Gold ETFs Could Be Supported by Bullion Scarcity | ETF Trends

Scarcity has long been a supporting factor in the gold investment thesis. The exact extent to which bullion supply is limited is difficult to quantify. But it’s widely believed the supply of the metal is limited. That supports its status as a precious metal.

While “peak gold” might not be a near- to medium-term concern, there are some supply dynamics that could be supportive of upside for ETFs such as the VanEck Merck Gold Trust (OUNZ). Notably, production for the white metal rose 4% in the first quarter. But overall output has been stagnant over the past several years. That indicates miners are encountering difficulty finding new gold deposits.

Many of the deposits miners have already tapped are depleted or nearing that status. Lower supply growth or even contracting supply could be a boon for ETFs such as OUNZ that are backed by physical holdings of gold.

Gold ETF OUNZ’s Supply-Related Tailwinds

There are supply issues that could be viewed as constructive for gold prices and thus ETFs such as OUNZ. For example, in a recent interview with CNBC, World Gold Council (WGC) Chief Market Strategist John Reade noted global gold output surged over the decade starting in 2008.

However, it’s getting harder for miners to locate viable deposits. Likewise, precious metals mining is a capital-intensive endeavor. Over the past several years, gold miners have prioritized firming their balance sheets, eliminating debt, and returning capital to investors rather than profligate spending on large-scale mining projects.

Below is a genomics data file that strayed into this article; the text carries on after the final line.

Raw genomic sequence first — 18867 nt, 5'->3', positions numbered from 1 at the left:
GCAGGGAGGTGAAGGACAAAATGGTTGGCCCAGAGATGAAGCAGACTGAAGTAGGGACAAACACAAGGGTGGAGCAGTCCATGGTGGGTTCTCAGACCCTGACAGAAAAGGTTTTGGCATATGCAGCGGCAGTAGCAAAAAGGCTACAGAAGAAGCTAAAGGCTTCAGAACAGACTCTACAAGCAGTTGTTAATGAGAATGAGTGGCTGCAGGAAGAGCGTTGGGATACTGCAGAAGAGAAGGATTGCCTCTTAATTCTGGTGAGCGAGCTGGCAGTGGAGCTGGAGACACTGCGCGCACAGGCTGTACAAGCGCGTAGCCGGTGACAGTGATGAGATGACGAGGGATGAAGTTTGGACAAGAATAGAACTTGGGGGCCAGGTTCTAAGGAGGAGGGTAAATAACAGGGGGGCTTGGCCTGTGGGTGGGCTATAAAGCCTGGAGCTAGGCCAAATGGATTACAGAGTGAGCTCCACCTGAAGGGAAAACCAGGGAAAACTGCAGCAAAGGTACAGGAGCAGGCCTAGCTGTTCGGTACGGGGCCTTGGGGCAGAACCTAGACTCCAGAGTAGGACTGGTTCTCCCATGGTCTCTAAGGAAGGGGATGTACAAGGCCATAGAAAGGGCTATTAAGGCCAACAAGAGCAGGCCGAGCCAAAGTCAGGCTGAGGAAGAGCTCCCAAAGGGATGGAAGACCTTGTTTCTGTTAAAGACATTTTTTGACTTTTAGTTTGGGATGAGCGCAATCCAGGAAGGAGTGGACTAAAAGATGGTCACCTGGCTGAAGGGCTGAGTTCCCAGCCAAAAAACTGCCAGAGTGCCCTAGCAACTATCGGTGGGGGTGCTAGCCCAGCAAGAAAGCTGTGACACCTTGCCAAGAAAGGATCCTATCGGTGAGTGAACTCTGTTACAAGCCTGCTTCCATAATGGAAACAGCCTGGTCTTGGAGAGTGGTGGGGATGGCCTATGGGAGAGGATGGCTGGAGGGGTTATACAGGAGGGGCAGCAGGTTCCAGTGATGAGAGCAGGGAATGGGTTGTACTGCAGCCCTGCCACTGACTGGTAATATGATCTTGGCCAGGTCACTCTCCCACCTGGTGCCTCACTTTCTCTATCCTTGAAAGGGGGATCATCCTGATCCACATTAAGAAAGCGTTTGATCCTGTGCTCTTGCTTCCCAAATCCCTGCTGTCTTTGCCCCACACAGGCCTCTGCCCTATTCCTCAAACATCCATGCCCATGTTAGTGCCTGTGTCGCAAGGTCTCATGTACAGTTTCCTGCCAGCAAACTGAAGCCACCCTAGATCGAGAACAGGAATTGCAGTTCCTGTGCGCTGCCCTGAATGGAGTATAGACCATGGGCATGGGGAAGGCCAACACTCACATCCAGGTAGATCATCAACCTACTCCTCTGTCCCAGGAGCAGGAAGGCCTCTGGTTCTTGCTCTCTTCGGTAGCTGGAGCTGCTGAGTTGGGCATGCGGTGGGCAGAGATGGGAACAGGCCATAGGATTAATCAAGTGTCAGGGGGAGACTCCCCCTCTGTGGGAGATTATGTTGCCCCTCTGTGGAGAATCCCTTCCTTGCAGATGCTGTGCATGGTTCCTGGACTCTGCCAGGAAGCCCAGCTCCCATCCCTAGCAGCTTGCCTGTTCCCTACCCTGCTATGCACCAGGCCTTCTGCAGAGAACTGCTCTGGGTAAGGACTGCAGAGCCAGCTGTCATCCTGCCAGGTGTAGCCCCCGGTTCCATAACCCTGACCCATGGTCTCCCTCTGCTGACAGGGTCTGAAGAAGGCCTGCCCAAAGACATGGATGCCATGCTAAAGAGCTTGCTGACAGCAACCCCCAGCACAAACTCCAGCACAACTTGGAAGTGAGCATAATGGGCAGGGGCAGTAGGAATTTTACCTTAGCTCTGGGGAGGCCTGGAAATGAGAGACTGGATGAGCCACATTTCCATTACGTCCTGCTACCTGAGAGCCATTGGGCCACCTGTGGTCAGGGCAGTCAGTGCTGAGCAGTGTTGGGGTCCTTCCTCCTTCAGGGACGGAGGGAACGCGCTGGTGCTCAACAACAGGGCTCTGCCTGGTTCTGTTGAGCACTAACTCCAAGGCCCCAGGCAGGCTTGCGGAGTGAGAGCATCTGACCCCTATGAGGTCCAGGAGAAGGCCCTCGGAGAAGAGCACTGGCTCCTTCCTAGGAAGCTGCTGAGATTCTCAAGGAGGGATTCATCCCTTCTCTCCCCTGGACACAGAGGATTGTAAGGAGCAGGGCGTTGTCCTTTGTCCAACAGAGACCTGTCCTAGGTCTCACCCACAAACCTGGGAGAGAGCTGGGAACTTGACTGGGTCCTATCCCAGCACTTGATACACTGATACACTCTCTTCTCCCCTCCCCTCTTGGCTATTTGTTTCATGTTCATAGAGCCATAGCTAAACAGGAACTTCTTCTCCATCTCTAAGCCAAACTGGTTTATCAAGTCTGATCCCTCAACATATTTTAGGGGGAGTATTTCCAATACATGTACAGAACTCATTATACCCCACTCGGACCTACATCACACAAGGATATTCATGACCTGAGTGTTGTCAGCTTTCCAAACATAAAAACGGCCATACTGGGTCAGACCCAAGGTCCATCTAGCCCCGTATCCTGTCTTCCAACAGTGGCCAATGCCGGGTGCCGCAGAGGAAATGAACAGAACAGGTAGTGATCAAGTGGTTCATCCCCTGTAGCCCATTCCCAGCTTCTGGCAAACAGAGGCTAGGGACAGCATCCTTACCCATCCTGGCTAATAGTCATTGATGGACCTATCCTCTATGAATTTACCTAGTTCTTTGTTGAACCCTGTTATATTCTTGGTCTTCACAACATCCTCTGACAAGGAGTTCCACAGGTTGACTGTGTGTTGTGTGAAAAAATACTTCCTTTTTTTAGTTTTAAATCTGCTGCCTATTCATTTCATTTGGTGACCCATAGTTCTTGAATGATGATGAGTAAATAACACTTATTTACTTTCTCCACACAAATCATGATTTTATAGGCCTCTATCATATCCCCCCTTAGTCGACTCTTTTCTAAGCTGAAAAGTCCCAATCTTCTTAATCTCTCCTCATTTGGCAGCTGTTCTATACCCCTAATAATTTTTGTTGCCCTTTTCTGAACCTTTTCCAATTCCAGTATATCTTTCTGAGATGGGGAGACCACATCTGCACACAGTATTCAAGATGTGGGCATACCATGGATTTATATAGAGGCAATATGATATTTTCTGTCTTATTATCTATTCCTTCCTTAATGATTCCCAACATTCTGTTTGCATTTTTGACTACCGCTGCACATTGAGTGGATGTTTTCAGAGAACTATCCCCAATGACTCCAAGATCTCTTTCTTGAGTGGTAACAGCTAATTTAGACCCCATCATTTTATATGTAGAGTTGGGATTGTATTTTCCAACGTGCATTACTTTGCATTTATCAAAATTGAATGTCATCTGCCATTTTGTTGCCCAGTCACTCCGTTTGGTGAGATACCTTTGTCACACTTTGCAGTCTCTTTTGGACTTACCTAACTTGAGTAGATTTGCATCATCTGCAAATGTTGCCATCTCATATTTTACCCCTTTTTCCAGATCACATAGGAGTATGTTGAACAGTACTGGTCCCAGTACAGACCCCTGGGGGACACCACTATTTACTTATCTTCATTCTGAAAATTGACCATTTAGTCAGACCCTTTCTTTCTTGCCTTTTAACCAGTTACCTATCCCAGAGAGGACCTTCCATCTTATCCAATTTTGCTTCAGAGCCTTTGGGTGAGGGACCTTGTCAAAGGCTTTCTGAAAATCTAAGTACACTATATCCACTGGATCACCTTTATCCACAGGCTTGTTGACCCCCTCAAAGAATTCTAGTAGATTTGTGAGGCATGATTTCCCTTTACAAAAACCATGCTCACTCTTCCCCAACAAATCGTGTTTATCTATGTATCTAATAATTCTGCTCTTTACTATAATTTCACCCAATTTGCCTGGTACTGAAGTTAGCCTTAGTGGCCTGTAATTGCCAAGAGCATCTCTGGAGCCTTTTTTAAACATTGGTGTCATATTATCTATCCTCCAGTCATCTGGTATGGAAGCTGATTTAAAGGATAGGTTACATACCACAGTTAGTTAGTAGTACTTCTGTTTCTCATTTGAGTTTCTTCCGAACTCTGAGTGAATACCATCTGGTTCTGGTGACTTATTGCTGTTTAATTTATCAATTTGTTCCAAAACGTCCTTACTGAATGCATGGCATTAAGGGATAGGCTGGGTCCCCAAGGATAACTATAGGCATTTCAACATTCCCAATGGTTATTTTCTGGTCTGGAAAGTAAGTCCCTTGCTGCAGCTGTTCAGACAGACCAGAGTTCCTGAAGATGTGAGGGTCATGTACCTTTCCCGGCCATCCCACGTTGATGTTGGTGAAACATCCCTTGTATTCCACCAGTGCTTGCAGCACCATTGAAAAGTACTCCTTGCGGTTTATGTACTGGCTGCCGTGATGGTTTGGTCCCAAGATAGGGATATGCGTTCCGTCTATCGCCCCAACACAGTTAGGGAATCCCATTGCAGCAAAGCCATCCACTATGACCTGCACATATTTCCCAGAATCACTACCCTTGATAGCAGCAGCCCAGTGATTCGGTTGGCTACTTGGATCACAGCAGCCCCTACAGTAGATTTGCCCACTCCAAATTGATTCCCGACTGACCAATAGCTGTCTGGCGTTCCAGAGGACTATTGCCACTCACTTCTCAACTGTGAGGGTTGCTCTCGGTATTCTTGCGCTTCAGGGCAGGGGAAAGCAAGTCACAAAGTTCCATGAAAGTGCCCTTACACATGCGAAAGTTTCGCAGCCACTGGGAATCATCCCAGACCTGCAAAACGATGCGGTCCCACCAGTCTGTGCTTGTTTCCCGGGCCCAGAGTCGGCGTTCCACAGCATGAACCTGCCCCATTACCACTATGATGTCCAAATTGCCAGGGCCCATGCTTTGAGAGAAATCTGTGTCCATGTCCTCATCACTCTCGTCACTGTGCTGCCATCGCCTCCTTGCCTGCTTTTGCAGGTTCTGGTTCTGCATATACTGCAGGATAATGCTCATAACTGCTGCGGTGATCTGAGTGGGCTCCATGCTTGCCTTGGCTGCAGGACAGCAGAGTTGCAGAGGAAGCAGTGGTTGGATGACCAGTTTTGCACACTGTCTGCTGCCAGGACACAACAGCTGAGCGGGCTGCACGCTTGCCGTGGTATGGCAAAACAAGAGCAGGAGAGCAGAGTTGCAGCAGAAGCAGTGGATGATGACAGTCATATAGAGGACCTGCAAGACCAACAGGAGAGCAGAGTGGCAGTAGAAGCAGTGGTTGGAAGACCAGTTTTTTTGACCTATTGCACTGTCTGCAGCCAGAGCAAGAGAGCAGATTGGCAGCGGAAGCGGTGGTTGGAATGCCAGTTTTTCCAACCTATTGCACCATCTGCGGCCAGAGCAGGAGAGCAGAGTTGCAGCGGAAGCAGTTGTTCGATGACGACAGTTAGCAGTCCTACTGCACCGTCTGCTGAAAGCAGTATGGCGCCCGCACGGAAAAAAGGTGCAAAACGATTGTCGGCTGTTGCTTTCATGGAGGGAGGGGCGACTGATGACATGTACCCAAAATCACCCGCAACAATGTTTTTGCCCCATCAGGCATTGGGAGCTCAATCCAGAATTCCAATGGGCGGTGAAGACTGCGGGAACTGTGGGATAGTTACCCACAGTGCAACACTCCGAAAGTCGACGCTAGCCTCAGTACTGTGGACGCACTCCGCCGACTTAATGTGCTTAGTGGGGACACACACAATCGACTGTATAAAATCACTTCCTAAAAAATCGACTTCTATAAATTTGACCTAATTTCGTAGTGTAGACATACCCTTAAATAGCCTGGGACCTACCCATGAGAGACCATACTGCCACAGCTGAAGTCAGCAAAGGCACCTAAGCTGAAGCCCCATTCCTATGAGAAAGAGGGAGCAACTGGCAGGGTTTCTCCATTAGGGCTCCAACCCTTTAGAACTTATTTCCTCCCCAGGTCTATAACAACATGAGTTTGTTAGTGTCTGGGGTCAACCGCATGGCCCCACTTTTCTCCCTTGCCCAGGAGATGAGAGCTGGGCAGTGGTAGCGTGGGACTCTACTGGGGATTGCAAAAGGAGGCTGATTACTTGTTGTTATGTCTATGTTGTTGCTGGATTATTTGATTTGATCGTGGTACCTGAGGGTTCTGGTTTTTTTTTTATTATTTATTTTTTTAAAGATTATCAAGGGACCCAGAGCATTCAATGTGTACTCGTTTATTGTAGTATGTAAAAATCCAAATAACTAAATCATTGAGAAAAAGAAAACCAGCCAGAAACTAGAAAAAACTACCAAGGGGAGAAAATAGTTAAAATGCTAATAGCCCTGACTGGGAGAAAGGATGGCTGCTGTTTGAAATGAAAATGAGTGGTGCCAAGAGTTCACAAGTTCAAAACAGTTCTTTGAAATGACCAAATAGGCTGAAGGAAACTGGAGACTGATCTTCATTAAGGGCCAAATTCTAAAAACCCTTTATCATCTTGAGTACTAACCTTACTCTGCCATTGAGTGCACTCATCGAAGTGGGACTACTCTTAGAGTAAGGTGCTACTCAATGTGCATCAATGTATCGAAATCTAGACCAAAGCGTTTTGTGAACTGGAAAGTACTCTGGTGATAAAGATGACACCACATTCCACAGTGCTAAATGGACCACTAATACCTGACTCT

Time Is a Factor

Then there’s the time factor. A miner can identify a credible gold mine today. But it could take 10 years or more to develop the deposit such that output covers and exceeds mining costs.

“Additionally, many mining projects are planned for remote areas that require infrastructure such as roads, power, and water, resulting in added costs in building these mines and financing operations, Reade said,” according to CNBC.

Miners are looking to conserve capital and bolster sustainability credentials. But some locations are considered too costly or potentially environmentally harmful to make the juice (the gold) worth the squeeze.

Another factor that could work in favor of OUNZ over the near term is improving global economic growth. That could be supportive of upside for other currencies against the dollar. The yellow metal is denominated in dollars. That means it can benefit from greenback weakness.

“In addition, the ongoing improvement in global growth outside of the US could temper dollar performance as the currency tends to appreciate during times of risk and vice versa. For example, recent data showed that the eurozone grew by 0.3% in the first quarter of this year following five quarters of stagnant or negative growth. More globally, fears of a recession have also receded,” according to the WGC.

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